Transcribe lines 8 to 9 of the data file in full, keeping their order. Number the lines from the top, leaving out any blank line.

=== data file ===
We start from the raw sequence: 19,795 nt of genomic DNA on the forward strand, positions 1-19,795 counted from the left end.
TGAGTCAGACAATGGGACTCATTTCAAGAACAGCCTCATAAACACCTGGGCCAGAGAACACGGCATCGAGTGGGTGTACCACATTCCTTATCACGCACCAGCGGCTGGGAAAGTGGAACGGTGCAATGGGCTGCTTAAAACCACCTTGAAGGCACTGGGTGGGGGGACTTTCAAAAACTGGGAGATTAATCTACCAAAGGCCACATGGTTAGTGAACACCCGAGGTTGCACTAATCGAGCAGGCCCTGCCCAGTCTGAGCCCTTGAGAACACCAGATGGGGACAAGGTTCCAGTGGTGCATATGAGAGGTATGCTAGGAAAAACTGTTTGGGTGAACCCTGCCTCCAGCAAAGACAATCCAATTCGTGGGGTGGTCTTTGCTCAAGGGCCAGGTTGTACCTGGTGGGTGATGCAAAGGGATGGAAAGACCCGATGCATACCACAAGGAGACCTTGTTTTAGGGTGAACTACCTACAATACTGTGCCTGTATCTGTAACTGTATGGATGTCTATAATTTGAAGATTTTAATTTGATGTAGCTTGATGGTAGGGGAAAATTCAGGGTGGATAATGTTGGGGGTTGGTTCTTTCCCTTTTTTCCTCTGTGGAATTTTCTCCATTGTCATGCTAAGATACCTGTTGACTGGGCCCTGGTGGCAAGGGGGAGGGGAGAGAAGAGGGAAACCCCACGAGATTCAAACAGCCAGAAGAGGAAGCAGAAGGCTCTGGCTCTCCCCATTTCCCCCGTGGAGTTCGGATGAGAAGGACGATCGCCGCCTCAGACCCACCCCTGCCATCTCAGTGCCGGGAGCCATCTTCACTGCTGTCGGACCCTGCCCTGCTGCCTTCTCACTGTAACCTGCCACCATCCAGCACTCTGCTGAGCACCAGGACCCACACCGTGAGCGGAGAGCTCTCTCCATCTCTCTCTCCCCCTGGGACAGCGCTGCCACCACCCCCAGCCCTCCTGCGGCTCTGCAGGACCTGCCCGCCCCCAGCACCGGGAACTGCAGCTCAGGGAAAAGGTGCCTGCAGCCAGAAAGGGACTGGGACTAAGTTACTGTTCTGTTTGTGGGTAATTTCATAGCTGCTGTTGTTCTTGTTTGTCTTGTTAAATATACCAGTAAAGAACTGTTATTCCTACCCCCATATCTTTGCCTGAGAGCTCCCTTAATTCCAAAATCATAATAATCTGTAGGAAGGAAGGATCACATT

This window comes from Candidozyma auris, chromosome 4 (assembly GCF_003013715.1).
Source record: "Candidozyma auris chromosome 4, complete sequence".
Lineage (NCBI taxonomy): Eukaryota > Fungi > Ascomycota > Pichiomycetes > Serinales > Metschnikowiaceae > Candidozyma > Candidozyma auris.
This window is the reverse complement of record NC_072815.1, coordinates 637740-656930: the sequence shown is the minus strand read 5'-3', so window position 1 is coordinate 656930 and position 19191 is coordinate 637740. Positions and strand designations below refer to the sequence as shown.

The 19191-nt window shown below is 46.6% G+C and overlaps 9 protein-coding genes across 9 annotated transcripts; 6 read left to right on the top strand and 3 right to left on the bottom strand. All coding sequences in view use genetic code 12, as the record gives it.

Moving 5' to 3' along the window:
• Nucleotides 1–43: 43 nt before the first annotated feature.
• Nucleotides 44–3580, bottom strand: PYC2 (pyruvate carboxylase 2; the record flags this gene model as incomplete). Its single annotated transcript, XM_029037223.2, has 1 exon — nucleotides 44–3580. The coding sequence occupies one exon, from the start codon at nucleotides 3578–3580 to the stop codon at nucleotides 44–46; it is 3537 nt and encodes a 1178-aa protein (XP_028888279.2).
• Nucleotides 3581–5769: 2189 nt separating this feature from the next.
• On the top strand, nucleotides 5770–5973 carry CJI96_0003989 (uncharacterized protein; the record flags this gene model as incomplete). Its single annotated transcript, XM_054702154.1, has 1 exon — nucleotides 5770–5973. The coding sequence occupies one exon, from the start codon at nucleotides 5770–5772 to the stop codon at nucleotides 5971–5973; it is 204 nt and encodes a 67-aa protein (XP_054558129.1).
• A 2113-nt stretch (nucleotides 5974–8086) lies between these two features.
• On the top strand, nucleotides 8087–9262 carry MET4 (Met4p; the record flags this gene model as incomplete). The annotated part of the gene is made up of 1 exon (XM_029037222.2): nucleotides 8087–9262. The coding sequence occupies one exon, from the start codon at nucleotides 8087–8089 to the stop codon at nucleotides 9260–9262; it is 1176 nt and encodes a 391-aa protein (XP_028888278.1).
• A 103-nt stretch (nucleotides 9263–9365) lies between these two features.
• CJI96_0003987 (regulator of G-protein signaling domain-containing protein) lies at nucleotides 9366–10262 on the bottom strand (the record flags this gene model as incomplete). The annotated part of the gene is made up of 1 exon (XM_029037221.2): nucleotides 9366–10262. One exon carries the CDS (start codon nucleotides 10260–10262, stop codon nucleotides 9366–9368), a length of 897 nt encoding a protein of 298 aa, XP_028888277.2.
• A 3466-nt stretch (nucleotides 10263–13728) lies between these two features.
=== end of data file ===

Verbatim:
Moving 5' to 3' along the window:
• Nucleotides 1–43: 43 nt before the first annotated feature.